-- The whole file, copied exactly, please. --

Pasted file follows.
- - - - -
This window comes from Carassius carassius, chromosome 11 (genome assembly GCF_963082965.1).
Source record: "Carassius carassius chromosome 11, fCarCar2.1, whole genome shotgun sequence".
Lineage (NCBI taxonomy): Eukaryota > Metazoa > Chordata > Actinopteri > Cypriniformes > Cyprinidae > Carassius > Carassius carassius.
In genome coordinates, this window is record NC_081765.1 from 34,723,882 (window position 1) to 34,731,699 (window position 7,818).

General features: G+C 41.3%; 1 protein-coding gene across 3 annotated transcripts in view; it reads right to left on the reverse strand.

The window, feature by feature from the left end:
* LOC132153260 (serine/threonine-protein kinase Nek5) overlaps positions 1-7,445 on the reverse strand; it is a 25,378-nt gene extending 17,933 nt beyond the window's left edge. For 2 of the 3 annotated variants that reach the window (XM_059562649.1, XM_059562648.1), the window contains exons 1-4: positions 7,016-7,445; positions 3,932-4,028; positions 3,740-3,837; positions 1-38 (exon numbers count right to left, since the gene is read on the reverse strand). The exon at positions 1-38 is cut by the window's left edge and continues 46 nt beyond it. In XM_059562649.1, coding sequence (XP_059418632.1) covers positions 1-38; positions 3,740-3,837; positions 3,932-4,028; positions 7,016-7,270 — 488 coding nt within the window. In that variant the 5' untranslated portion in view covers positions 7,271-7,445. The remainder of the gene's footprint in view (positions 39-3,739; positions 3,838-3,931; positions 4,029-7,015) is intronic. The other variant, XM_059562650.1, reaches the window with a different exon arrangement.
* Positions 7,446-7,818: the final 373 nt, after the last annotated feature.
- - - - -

This window comes from Carassius carassius, chromosome 11 (genome assembly GCF_963082965.1).
Source record: "Carassius carassius chromosome 11, fCarCar2.1, whole genome shotgun sequence".
Lineage (NCBI taxonomy): Eukaryota > Metazoa > Chordata > Actinopteri > Cypriniformes > Cyprinidae > Carassius > Carassius carassius.
In genome coordinates, this window is record NC_081765.1 from 34,723,882 (window position 1) to 34,731,699 (window position 7,818).

General features: G+C 41.3%; 1 protein-coding gene across 3 annotated transcripts in view; it reads right to left on the reverse strand.

The window, feature by feature from the left end:
* LOC132153260 (serine/threonine-protein kinase Nek5) overlaps positions 1-7,445 on the reverse strand; it is a 25,378-nt gene extending 17,933 nt beyond the window's left edge. For 2 of the 3 annotated variants that reach the window (XM_059562649.1, XM_059562648.1), the window contains exons 1-4: positions 7,016-7,445; positions 3,932-4,028; positions 3,740-3,837; positions 1-38 (exon numbers count right to left, since the gene is read on the reverse strand). The exon at positions 1-38 is cut by the window's left edge and continues 46 nt beyond it. In XM_059562649.1, coding sequence (XP_059418632.1) covers positions 1-38; positions 3,740-3,837; positions 3,932-4,028; positions 7,016-7,270 — 488 coding nt within the window. In that variant the 5' untranslated portion in view covers positions 7,271-7,445. The remainder of the gene's footprint in view (positions 39-3,739; positions 3,838-3,931; positions 4,029-7,015) is intronic. The other variant, XM_059562650.1, reaches the window with a different exon arrangement.
* Positions 7,446-7,818: the final 373 nt, after the last annotated feature.